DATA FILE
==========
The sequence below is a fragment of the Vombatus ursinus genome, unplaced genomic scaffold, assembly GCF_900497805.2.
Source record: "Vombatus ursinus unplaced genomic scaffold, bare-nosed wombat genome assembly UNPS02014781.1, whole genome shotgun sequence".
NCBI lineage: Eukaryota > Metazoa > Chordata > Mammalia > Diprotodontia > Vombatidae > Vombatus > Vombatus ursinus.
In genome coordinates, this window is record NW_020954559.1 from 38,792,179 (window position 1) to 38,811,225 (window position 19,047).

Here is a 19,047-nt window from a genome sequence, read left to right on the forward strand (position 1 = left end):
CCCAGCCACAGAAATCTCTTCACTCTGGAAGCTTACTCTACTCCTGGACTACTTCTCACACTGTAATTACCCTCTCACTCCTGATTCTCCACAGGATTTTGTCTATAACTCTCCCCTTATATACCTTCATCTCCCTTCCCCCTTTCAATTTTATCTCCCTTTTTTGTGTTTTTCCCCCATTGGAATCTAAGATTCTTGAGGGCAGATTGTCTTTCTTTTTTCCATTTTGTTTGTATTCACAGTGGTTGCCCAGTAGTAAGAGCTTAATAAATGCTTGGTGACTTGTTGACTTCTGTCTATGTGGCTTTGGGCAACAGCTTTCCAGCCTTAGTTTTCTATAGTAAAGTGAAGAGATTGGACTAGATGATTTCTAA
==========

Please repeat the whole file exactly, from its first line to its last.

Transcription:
The sequence below is a fragment of the Vombatus ursinus genome, unplaced genomic scaffold, assembly GCF_900497805.2.
Source record: "Vombatus ursinus unplaced genomic scaffold, bare-nosed wombat genome assembly UNPS02014781.1, whole genome shotgun sequence".
NCBI lineage: Eukaryota > Metazoa > Chordata > Mammalia > Diprotodontia > Vombatidae > Vombatus > Vombatus ursinus.
In genome coordinates, this window is record NW_020954559.1 from 38,792,179 (window position 1) to 38,811,225 (window position 19,047).

Here is a 19,047-nt window from a genome sequence, read left to right on the forward strand (position 1 = left end):
CCCAGCCACAGAAATCTCTTCACTCTGGAAGCTTACTCTACTCCTGGACTACTTCTCACACTGTAATTACCCTCTCACTCCTGATTCTCCACAGGATTTTGTCTATAACTCTCCCCTTATATACCTTCATCTCCCTTCCCCCTTTCAATTTTATCTCCCTTTTTTGTGTTTTTCCCCCATTGGAATCTAAGATTCTTGAGGGCAGATTGTCTTTCTTTTTTCCATTTTGTTTGTATTCACAGTGGTTGCCCAGTAGTAAGAGCTTAATAAATGCTTGGTGACTTGTTGACTTCTGTCTATGTGGCTTTGGGCAACAGCTTTCCAGCCTTAGTTTTCTATAGTAAAGTGAAGAGATTGGACTAGATGATTTCTAA